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How do you build healthy relationships with friends, family, and partners after surviving sexual or domestic violence? How does abuse impact your ability to trust and love? We speak to Saida Agostini, social worker and chief operating officer of the group FORCE: Upsetting Rape Culture, about her upcoming workshop in Baltimore, “Building Our Tribe: Love as an Act of Resistance.” It’s the first in a monthly series of events hosted by FORCE's sexual and domestic violence survivor collective, Gather Together.

John Lee

More than 23,000 families in Baltimore County are on a waiting list for housing vouchers once known as Section 8. And while they're waiting, the long running debate over where to put affordable housing in the   county rolls on.

Take Chanel Harris, for example. She's been waiting for a federally-subsidized housing voucher to help her pay her rent 1998.

Harris said her name was deleted from the voucher list a couple of times, so she had to reapply. The last time she did that was 10 years ago. While she waits, Harris, her three children and her aunt live in her grandmother’s three bedroom apartment in Woodlawn.

Joel McCord and John Lee, of the WYPR news team, discuss a measure making its way through the General Assembly that would keep landlords from automatically turning down renters with housing vouchers.

P. Kenneth Burns

Apprenticeships have always been a way to provide on-the-job training for people who want to work in the skilled trades; like a carpenter or electrician.

Not so much for IT, until now.

Rachel Baye

The Maryland House of Delegates voted along party lines Wednesday to make it easier for the state attorney general to sue the federal government.

Johns Hopkins University

*This edition of Midday was shortened to accommodate NPR's special coverage of President Trump's press conference with Israel Prime Minister Benjamin Netanyahu.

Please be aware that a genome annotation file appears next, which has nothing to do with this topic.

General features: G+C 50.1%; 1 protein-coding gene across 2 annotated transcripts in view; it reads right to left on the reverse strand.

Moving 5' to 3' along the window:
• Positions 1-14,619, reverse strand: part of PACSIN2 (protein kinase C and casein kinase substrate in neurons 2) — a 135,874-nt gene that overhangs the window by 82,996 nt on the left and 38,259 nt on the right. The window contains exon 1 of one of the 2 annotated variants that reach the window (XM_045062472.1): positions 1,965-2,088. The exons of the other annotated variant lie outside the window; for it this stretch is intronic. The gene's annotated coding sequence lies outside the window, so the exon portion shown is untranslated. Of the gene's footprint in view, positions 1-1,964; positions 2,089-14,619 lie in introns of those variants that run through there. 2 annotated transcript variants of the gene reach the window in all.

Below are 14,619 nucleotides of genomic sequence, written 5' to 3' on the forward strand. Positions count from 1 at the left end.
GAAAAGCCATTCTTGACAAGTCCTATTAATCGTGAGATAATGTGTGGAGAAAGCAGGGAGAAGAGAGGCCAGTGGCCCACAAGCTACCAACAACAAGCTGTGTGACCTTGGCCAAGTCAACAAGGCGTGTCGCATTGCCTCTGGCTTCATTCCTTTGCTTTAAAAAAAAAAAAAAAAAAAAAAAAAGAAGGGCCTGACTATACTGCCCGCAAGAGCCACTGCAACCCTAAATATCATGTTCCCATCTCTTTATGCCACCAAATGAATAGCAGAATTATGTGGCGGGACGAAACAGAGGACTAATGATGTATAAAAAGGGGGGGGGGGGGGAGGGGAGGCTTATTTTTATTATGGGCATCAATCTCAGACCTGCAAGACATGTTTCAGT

Genome editing, that is the ability to make additions, deletions, and alterations to the genome of a human or animal, is not a new. Scientists have been experimenting with it in labs for a while to better understand the way some diseases and disabilities work. But now a new report released yesterday from the National Academy of Sciences and the National Academy of Medicine sets international guidelines for genome editing. New editing tools like CRISPR have opened up the doors for more lab and clinical research projects. The scientists behind the report hope their guidelines will serve as a roadmap to help other scientists avoid the ethical concerns associated with gene editing.

Jonna McKone

With Baltimore city schools facing a $130 million shortfall-- roughly 10 percent of the annual budget—schools CEO Sonja Santelises has warned of painful cuts, including teacher layoffs.

Some of the specifics are beginning to take shape as school principals received their budgets last week.

Job Grotsky, the principal at Mount Royal Elementary in Bolton Hill says next year’s budget is significantly smaller than in the past.  He’s probably going to lay off nine people, some of them teachers.

“As a result we basically have to build the school from the ground up,” he said.

Rachel Baye

The Maryland House of Delegates is expected to vote Wednesday to expand the state attorney general’s powers so that he can sue the federal government.

Current law requires the governor or legislature to agree before the attorney general can bring a lawsuit. Democratic Attorney General Brian Frosh says he needs this change so that he can challenge many of President Donald Trump’s policies as quickly as the new president implements them.

In today's episode of "More Than Words," Xavier, a Frederick Douglass High School student shares his connection to an issue all too common in Baltimore City--gun violence.

Courtesy of the DANCE IQUAIL! Facebook page

A dance production being staged at Goucher College later this month draws inspiration from the songs of singer and activist Nina Simone. Choreographer Iquail Shaheed, assistant professor and the founder of DANCE IQUAIL!, tells us how “Black Swan,” uses dance and music to shed light on issues of race, identity and isolation in ballet. And Goucher sophomore Jamison Curcio tells us about what the production means to her as a African American dancer.

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